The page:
This week we’re speaking to Isaac Sacolick, CIO Digital Transformation consultant and writer.
As an authority on digital transformation, Isaac has over 7,000 followers on Twitter, leading him to be named one of the Huffington Post’s Top 100 Social CIOs on Twitter in 2016. Isaac also maintains an active blog on StarCIO.com covering topics for technologists, CIOs, CMOs, and software developers.
He specializes in consulting services covering digital strategy, product development, and agile transformation among others, and he’s currently an advisory board member for Stafford & Associates. Isaac’s upcoming book, Driving Digital: The Leader’s Guide to Business Transformation Through Technology was released August 24th.
Isaac will be leading a workshop on “Driving Digital and Speaking on Citizen Development” at the Kintone Connect Digital Business + Workplace Collaboration Conference in San Francisco November 3.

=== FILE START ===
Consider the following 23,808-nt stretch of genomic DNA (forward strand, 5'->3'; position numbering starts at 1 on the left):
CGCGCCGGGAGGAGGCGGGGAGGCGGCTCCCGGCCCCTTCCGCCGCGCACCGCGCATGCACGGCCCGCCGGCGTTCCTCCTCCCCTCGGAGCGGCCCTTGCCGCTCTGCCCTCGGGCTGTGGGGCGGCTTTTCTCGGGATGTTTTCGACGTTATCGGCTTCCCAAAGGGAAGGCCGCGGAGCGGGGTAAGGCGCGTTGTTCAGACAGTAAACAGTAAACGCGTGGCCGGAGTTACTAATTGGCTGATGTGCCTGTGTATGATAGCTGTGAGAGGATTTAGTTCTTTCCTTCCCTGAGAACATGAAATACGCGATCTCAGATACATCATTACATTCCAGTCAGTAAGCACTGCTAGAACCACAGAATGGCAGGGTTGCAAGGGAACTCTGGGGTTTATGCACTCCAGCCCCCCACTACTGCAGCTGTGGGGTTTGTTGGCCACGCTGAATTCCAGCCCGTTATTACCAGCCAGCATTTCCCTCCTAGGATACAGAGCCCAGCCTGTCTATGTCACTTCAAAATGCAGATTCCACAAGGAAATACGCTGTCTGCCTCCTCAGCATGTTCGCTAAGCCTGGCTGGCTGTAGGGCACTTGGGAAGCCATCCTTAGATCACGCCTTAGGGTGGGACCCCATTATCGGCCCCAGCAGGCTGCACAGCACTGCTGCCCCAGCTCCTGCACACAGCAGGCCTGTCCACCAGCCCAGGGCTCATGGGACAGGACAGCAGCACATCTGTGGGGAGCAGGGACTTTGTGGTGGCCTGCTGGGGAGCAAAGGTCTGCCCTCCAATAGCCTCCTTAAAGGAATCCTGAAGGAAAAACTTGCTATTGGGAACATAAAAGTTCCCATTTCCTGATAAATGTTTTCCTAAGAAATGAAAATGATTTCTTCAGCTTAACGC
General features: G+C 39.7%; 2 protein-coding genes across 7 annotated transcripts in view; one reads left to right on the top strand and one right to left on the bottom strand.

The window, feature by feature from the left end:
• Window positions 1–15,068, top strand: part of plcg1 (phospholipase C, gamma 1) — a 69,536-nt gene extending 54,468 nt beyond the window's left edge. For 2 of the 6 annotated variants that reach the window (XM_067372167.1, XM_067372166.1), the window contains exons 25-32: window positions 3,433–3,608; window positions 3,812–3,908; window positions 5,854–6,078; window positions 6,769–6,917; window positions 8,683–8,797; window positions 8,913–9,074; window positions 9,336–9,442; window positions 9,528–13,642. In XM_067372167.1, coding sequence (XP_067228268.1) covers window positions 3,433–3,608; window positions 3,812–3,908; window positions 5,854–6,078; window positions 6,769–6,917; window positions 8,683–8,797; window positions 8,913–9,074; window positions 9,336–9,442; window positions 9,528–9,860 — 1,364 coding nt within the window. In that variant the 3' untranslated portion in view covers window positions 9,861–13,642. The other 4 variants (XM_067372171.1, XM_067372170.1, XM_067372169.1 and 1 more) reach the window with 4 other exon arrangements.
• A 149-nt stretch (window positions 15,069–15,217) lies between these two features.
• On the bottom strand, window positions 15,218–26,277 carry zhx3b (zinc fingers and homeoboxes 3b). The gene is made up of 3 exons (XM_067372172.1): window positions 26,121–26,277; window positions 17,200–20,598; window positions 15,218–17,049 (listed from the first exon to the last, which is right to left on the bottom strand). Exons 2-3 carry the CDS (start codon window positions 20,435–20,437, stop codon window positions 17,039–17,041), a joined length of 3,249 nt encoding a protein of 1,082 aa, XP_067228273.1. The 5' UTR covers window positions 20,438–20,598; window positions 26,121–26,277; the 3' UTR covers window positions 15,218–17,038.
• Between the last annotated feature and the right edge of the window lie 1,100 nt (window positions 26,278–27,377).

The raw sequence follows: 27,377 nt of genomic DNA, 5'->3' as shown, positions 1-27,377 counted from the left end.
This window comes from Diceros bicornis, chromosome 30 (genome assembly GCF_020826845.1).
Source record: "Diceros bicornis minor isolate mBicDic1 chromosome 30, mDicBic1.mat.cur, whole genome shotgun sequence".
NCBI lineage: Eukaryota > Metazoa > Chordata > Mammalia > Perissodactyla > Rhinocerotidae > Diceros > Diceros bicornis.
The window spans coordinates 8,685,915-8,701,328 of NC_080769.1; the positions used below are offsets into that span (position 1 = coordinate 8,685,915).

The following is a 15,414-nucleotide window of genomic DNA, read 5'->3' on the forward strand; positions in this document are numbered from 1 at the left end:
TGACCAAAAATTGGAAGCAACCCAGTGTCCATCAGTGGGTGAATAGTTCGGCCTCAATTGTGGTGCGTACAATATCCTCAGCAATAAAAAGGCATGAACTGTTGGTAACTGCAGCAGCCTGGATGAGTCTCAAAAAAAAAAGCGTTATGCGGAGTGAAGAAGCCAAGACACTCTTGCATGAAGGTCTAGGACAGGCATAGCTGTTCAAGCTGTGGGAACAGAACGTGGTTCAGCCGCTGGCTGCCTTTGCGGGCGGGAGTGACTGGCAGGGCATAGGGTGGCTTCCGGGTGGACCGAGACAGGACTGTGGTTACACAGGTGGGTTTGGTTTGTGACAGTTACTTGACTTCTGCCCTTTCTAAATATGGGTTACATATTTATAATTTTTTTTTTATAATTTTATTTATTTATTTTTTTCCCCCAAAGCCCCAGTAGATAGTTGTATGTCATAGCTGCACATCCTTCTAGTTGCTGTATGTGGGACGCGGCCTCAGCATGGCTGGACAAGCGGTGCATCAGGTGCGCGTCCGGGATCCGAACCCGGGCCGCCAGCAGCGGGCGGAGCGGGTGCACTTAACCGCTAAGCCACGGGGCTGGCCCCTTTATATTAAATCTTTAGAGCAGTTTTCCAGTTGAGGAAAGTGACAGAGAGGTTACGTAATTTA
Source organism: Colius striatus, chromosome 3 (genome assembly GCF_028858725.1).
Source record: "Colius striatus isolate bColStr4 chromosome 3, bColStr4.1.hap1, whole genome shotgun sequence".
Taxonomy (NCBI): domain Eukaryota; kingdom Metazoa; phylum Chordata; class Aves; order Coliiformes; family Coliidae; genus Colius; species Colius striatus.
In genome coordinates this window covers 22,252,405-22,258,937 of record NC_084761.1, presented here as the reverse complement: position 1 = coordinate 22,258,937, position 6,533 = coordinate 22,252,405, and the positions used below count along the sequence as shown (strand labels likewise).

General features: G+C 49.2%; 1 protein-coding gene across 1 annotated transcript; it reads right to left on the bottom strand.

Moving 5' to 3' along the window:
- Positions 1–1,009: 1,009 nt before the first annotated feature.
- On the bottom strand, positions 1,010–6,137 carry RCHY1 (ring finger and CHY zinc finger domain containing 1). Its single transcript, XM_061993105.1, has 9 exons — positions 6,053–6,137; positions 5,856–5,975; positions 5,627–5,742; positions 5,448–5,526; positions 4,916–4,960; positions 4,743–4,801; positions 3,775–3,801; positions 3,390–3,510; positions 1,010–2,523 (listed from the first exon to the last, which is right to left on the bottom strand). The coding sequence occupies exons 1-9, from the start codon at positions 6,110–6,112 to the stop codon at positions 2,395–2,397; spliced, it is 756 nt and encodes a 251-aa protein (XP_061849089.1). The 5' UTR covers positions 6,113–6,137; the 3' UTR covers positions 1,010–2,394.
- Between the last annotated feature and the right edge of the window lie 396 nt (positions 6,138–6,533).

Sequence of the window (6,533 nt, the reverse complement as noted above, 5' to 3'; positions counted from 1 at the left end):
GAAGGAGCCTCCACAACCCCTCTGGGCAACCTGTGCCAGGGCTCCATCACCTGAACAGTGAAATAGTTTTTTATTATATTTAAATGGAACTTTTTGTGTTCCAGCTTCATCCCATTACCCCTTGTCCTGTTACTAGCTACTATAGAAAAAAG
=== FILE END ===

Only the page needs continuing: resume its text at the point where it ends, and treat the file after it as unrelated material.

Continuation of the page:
What does “Digital Transformation” mean to you?
Businesses have always had to look at trends and readjust their business models, and this generation’s no different. In digital transformation, businesses look at their strategies through the lens of new technology.
Number one, it starts with customer experiences. Consumers today have lots of options and they’re more likely to drop brand loyalty quickly. Number two, there’s a whole new set of ways people pay for things, and businesses need to cultivate those experiences if they want access to those revenue streams. The emergence of subscription models is a good example. Finally, the Internet of Things is blending the digital and physical worlds. It means that every business needs some form of digital strategy to be competitive over the next three to 10 years.
What’s the first thing you try to implement with each new client you work with?
So much about digital transformation is a new form of execution. You can think through what your digital business needs over the next few years, but if you can’t execute it, you won’t get far. I focus on agile. It focuses teams on short-term execution, and gets people thinking about priorities and the minimum viable product. I always starting with agile and the ability to execute.
What does “entrepreneurial culture” mean?
If you iterate every two weeks in an agile sprint, some of the things you sign up for are things that you know, and some of them are things you don’t. That applies in technology, in marketing, in sales. That’s all part of the entrepreneurial experience of experimenting.